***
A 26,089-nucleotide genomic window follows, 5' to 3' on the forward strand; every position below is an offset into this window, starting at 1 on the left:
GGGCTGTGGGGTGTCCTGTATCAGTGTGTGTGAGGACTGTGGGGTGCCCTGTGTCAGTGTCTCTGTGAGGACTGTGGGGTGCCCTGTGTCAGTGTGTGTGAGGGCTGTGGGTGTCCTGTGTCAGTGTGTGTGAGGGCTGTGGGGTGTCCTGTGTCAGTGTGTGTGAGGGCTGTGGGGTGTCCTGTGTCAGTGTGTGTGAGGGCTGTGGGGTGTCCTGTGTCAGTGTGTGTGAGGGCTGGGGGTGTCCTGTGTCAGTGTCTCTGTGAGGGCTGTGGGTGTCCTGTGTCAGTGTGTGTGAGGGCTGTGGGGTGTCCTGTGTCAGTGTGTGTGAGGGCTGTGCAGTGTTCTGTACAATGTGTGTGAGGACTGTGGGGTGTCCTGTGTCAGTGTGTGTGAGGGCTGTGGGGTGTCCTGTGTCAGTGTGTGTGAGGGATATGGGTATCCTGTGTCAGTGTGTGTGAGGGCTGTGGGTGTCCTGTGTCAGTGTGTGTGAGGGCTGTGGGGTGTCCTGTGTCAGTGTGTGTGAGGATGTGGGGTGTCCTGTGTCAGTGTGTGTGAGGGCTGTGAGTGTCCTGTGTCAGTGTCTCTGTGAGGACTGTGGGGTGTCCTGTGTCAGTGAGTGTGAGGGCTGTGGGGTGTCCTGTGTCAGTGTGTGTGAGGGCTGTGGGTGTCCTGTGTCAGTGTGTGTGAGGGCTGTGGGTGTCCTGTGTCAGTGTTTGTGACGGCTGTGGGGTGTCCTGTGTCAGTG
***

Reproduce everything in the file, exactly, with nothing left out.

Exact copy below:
A 26,089-nucleotide genomic window follows, 5' to 3' on the forward strand; every position below is an offset into this window, starting at 1 on the left:
GGGCTGTGGGGTGTCCTGTATCAGTGTGTGTGAGGACTGTGGGGTGCCCTGTGTCAGTGTCTCTGTGAGGACTGTGGGGTGCCCTGTGTCAGTGTGTGTGAGGGCTGTGGGTGTCCTGTGTCAGTGTGTGTGAGGGCTGTGGGGTGTCCTGTGTCAGTGTGTGTGAGGGCTGTGGGGTGTCCTGTGTCAGTGTGTGTGAGGGCTGTGGGGTGTCCTGTGTCAGTGTGTGTGAGGGCTGGGGGTGTCCTGTGTCAGTGTCTCTGTGAGGGCTGTGGGTGTCCTGTGTCAGTGTGTGTGAGGGCTGTGGGGTGTCCTGTGTCAGTGTGTGTGAGGGCTGTGCAGTGTTCTGTACAATGTGTGTGAGGACTGTGGGGTGTCCTGTGTCAGTGTGTGTGAGGGCTGTGGGGTGTCCTGTGTCAGTGTGTGTGAGGGATATGGGTATCCTGTGTCAGTGTGTGTGAGGGCTGTGGGTGTCCTGTGTCAGTGTGTGTGAGGGCTGTGGGGTGTCCTGTGTCAGTGTGTGTGAGGATGTGGGGTGTCCTGTGTCAGTGTGTGTGAGGGCTGTGAGTGTCCTGTGTCAGTGTCTCTGTGAGGACTGTGGGGTGTCCTGTGTCAGTGAGTGTGAGGGCTGTGGGGTGTCCTGTGTCAGTGTGTGTGAGGGCTGTGGGTGTCCTGTGTCAGTGTGTGTGAGGGCTGTGGGTGTCCTGTGTCAGTGTTTGTGACGGCTGTGGGGTGTCCTGTGTCAGTG